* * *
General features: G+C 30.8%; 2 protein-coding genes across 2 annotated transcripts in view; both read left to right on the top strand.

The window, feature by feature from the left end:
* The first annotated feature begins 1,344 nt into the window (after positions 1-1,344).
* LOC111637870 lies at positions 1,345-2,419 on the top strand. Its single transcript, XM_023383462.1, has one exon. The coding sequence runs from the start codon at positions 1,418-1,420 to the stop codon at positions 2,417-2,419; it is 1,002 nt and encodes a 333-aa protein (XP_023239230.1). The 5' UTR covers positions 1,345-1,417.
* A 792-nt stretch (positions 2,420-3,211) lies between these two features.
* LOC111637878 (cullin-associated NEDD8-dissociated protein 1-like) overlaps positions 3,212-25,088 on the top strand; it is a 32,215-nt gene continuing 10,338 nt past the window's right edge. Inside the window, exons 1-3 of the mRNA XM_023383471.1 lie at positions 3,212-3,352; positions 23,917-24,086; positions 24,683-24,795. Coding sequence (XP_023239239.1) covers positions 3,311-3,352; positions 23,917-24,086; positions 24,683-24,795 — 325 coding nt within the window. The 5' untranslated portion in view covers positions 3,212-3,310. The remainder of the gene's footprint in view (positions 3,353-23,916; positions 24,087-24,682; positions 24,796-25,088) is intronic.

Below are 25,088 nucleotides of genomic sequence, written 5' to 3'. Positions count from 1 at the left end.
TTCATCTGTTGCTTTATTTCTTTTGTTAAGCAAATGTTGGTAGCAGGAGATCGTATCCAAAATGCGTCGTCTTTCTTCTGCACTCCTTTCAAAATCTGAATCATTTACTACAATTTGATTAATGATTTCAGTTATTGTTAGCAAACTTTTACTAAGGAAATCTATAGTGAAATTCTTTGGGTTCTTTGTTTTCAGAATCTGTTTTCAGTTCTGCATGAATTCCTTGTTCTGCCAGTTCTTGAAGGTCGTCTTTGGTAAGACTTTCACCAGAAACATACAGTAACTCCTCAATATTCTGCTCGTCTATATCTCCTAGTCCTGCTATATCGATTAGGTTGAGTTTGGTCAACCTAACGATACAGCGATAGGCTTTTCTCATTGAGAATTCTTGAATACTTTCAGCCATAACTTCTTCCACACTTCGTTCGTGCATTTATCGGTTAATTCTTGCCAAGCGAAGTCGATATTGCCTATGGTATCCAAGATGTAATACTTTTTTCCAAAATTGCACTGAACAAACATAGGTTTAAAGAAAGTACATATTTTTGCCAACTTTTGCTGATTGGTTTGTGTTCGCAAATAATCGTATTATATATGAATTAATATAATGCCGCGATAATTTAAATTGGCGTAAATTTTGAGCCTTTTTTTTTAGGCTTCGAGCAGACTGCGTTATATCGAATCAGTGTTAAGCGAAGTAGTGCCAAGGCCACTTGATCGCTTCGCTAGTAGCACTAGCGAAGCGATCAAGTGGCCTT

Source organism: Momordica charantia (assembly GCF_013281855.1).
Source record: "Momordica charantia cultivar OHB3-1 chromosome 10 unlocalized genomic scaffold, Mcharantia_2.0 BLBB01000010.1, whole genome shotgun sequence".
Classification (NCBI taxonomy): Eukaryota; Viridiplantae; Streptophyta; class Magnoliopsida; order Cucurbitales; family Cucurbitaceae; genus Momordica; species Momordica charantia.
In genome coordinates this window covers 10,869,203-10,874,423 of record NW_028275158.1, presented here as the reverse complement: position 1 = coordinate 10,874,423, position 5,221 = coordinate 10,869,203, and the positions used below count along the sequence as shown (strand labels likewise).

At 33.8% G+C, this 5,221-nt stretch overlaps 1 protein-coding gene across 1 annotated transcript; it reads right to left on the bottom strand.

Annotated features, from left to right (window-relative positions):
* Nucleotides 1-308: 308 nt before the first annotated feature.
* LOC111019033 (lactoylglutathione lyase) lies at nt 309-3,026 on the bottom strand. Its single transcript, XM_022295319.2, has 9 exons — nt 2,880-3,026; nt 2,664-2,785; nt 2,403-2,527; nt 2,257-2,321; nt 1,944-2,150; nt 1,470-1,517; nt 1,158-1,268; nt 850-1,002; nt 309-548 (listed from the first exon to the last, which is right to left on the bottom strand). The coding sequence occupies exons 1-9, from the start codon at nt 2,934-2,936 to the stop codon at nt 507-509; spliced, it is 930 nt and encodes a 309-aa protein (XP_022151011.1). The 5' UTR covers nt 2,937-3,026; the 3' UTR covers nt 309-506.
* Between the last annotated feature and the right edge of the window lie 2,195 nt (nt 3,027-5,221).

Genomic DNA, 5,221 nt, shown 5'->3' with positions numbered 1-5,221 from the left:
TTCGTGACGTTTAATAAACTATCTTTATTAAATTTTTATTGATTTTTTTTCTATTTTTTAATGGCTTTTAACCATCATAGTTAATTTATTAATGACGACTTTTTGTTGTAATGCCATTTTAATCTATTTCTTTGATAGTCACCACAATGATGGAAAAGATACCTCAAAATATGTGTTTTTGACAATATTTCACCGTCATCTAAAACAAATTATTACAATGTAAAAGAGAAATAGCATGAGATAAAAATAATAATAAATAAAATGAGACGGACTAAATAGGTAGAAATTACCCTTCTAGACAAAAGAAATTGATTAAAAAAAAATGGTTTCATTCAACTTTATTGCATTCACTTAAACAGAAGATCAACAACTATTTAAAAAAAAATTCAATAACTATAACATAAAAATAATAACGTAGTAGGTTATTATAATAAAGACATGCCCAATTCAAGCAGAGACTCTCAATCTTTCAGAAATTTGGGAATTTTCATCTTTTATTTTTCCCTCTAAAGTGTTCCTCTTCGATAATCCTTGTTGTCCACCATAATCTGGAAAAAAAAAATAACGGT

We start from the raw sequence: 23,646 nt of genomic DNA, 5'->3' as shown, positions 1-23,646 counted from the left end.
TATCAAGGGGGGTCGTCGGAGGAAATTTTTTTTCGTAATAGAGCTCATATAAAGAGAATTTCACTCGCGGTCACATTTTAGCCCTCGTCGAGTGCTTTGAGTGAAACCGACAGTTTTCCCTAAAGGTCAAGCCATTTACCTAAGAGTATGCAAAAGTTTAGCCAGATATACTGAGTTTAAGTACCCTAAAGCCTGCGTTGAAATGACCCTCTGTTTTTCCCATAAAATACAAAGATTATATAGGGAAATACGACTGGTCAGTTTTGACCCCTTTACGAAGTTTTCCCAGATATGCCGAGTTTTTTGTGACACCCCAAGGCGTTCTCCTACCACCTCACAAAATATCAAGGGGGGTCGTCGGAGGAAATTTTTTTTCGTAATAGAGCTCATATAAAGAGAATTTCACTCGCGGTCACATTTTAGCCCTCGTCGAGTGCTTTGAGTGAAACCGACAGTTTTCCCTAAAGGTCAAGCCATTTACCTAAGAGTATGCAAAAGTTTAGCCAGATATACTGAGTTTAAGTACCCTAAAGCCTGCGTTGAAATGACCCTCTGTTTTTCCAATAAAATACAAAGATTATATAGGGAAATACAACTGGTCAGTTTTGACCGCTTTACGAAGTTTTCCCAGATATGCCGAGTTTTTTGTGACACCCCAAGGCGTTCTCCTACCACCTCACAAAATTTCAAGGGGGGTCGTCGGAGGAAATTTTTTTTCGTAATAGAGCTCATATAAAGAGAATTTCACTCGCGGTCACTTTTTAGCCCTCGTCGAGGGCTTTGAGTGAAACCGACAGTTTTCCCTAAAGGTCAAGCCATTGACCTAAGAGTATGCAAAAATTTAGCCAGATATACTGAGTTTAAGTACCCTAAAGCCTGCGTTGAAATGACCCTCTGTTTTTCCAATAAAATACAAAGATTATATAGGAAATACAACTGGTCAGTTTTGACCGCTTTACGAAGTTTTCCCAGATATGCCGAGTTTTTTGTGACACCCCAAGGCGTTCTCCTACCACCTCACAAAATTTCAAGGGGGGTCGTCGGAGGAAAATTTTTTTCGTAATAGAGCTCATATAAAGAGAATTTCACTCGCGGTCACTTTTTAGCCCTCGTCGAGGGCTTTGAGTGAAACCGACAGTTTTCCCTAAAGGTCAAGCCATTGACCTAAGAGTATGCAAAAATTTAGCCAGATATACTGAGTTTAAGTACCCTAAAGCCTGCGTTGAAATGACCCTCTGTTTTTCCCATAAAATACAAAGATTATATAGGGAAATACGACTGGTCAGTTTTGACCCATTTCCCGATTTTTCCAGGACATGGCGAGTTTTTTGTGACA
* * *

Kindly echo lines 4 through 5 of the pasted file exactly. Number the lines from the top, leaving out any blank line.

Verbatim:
* LOC111637870 lies at positions 1,345-2,419 on the top strand. Its single transcript, XM_023383462.1, has one exon. The coding sequence runs from the start codon at positions 1,418-1,420 to the stop codon at positions 2,417-2,419; it is 1,002 nt and encodes a 333-aa protein (XP_023239230.1). The 5' UTR covers positions 1,345-1,417.
* A 792-nt stretch (positions 2,420-3,211) lies between these two features.